THE BYZANTINE IMPERIAL CITY ON THE SLOPES OF THE RADAN MOUNTAIN
There are many cultural monuments, historical and archaeological sites on the slopes of the Radan Mountain, whose vast, dense forests and unique landscapes represent the priceless natural wealth of Serbia. One of them, formed as early as the 6th century, is elevated on a terrace-like plateau southwest of the municipality of Lebane. The Empress’ city is one whose foundation is connected to the last Roman and first Byzantine emperor, Justinian the Great, who also founded the famous Hagia Sophia in Istanbul.
Although it is often believed that the city was built for his wife, Theodora, the data say that Justinian I founded it in honor of his birthplace and his uncle, Justin I, from whom he inherited the throne. The Empress’ city is a local name that started to be used during the Ottoman times. Its original name is Justinian Prima.
The city covers an area of 11 hectares and is the only place in Serbia that has an acropolis. It is believed it was once an important administrative, military and church center with an impressive aqueduct with a route that was 20km long at the time. The city was discovered in 1880 thanks to the writer and journalist Mita Rakić. Since then, it has been studied by many archaeologists, so today it is almost certainly possible to reconstruct its original appearance. The Empress’ city is one of the few unchanged Roman, ie Byzantine sites that was no longer inhabited after originally being abandoned, so the ruins remained in their primary settings.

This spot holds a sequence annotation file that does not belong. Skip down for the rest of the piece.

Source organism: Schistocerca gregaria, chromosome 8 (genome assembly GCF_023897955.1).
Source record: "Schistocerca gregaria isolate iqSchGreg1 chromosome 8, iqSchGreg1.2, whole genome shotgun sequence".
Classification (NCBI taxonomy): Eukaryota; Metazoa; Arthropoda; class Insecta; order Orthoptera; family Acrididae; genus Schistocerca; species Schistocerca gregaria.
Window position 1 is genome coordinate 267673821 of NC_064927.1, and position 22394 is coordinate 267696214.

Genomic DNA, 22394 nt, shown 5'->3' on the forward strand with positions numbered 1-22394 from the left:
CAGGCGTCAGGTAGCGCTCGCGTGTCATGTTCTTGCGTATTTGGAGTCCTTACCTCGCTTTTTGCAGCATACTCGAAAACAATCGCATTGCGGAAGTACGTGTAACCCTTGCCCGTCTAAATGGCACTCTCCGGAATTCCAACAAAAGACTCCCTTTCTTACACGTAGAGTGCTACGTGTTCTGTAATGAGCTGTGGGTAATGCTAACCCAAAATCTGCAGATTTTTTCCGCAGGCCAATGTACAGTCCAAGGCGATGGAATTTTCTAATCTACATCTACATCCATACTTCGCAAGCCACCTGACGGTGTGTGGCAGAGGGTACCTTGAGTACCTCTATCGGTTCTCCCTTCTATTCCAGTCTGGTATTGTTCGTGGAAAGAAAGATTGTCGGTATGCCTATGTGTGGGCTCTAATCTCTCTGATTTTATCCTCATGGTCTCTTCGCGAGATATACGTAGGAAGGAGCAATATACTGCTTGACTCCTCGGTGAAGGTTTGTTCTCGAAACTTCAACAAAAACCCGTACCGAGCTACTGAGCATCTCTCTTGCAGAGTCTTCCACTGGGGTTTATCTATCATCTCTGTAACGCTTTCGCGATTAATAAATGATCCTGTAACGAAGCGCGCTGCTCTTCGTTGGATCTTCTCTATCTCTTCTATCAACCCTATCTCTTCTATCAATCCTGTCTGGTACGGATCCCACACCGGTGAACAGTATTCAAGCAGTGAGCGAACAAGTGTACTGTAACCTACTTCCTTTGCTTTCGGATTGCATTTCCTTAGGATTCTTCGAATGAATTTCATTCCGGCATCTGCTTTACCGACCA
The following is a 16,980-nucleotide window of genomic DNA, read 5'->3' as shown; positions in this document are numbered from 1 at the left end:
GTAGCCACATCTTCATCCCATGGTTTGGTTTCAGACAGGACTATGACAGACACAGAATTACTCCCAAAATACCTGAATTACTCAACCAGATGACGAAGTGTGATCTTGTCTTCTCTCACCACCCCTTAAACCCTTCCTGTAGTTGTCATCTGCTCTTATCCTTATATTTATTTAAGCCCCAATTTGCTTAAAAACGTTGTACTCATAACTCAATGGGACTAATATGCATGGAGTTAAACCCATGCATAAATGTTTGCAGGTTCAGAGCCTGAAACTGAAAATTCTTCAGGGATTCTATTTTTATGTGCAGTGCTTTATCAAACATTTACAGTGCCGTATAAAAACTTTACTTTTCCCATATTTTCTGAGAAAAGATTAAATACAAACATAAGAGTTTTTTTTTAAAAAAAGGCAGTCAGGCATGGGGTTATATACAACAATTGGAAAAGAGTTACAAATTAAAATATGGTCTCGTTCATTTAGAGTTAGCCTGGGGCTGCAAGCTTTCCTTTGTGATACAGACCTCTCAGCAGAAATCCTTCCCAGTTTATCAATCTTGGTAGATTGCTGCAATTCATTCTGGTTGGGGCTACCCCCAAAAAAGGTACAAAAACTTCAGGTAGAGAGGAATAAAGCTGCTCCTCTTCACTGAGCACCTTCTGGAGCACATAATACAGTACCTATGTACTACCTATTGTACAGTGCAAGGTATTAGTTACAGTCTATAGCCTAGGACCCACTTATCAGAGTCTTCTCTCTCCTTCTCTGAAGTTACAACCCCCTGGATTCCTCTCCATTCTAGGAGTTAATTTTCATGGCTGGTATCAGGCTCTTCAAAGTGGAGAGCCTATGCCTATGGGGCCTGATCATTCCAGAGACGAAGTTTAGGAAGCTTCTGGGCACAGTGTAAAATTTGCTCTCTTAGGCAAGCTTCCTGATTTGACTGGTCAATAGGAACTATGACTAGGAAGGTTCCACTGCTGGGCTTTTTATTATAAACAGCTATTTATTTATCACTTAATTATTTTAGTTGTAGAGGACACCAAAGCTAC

The city was divided into upper and lower level by the defensive rampart. It was later concluded that the upper part was meant for the elite, while everyone else lived in the lower part. The upper part included, among other things a military command, with a villa attached to it which was an urban house of the military commander. There was a total of 11 churches in the city. The lower part included a square with handcraft workshops, a market and residential premises. What’s interesting is that the city had a very well-arranged water supply, sewerage, fountains, and even floor heating. The remains of the water supply network can still be seen, as well as the rainwater collection tank. The city had a well-organized system for storing a variety of foods such as grain and fruit. Apart from that, the population was fed game and fish.
During the last few years of research, interesting discoveries have been recorded, such as, for example, the bones of camels used in wars, two seals of the archbishop, and carbonated cereals and vegetables. The most valuable discovery of the Empress’ city so far are the 27 unique gold coins of priceless numismatic value that were discovered in 2017.
The Empress’ city was categorized as a cultural asset of extreme importance in 1979. Moreover, scientists have only begun to discover everything that this historical and archeological gem of Serbia has to offer.